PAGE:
FX Providers’ Biggest Secrets Finally Revealed: Part Three

By on January 27th, 2017 in Editorial

Small businesses and entrepreneurs lose billions every year to hidden charges on their currency exchanges and international payments, and must navigate a litany of psychological tactics intended to frighten them into unfavourable rates every time they get a quote.

freemarket looks forward to a time when FX customers are offered fair, transparent rates without any of the double talk or inflated charges currently allowed by lax industry regulation. Until then, all we can do is promise our customers equitable, straightforward and consistent FX transactions – for a low, fixed 0.2% fee.

That, and point out a few more ways that other FX providers might try to bamboozle you.

7. Quoting the mid-market rate
Some unscrupulous sales teams and brokers will quote the mid-market rate simply as a ploy to rope people into setting up an account with their company. Once the account is open, however, there is nothing to stop the provider from adjusting the spread to guarantee themselves larger profits on the exchange.

The chances are that the client – too busy or too trusting to notice – will lose money to this broker, who heavily undercut other companies offering realistic quotes when the client was originally reviewing FX providers to register with. If a client then notices and questions the rate change or wider spread, the broker might try and fob them off with a tale of an exaggerated market movement by way of explanation.

Simply put, brokers are unable to offer the mid-market price on an exchange. (Sidenote: freemarket aims to achieve the mid-market price on every single one of our clients’ exchanges.)

8. Advice
This is particularly insidious; self-serving manipulation masquerading as well-meaning guidance plays a part in many of the tactics covered in this series. Any prescriptive advice is suspect, as no one truly knows whether the market will move up or down. All that a scrupulous FX provider can offer is an outlook for both eventualities, along with an idea of what any particular movement could mean in added cost or profit for a particular trade. But all too often, brokers will adopt whichever position is likely to get the client behaving the way they want them to, and there is a sense that this applies to banks as well; almost 50% of SMEs in a recent survey claimed to have received financial advice from banks that negatively impacted their business.

9. Killing time (and confidence) with quotes
When a client has several brokers on their books, some of these brokers will have an unwritten rule of ‘never showing their hand first’ and directing clients to obtain quotes from competitors that they’ll guarantee to beat. Any variation of the phrase “I’ll beat whatever they offer” should set alarm bells ringing. Essentially, it’s misdirection.

In the time that the client is asking for other quotes, the market could move in one of three ways, and the broker has a plan to profit from each.

  • Market moves up. If the client doesn’t notice this, the broker provides same quote, thus making more profit.
  • Market moves sideways. Broker gives the client a slightly better rate to try and secure the rate then and there, and win the business.
  • Market moves down. Broker will claim that the latest exchange rate quote has moved down ‘inline’ with drop, but may claim that the market has moved lower than it actually has. By this time, the client is fed up with fall in the exchange rate quote and making phone calls, so secures the transaction – on a worse spread margin than the original call.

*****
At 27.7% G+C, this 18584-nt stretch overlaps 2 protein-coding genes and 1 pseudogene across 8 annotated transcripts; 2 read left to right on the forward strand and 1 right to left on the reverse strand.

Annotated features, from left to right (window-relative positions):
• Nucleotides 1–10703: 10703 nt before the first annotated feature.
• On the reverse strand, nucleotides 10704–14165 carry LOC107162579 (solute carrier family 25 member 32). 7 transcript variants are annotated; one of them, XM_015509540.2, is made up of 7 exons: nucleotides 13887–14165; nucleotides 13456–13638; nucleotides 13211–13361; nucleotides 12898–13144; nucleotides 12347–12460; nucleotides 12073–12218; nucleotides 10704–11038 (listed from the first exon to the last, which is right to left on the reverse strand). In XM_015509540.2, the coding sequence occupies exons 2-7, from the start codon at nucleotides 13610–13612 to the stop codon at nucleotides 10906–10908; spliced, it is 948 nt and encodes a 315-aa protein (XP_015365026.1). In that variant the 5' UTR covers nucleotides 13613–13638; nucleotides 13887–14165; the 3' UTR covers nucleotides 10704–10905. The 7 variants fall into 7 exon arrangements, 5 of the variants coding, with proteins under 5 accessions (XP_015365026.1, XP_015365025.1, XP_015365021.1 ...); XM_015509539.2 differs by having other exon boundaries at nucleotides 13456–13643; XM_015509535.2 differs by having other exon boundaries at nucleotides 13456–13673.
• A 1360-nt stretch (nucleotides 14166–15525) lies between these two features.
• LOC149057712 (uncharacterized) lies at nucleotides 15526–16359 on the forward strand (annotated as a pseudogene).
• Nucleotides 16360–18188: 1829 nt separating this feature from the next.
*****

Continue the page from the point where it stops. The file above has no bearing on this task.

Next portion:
Whatever happens, the broker is out to make additional profit from the client and will try and increase the spread no matter which way the market moves.

10. Holiday hornswoggle
Brokers – in some cases – love to corner clients when they’re unable to get on the internet or are in a rush. Be especially cautious during any phone call you have with your provider while on a beach, on the move, driving, in a bar, or when you’ve got a call waiting on the other line – any time you don’t have access to live market rates. A certain type of FX provider will opportunistically seize on these moments to increase their spread without being caught, or pressure you into making an unwise snap decision.

Conclusion:
As a result of the wide array of shenanigans conducted in the name of currency exchange, it can feel almost impossible to get a straight answer. This is why many companies keep multiple brokers on their books – because they need to shop around for the best quote and there is no other way of obtaining it immediately.

The cost in time is dauntingly huge for businesses’ Chief Financial Officers and Financial Directors, their teams spending hours trying to untangle the manipulative double talk and mind games that constitute the process of attempting to secure a fair rate.

If only there was a way of communicating the fact that all anyone really needs for a more straightforward, consistent and fear-free currency exchange experience is a service that offers a fixed and fair margin.

A service like freemarket, for example.


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James is freemarket’s Chief Commercial Officer. He has a history of finding new ways to solve age-old financial challenges and was responsible for launching some of the first online money transfer and prepaid card initiatives in Europe.


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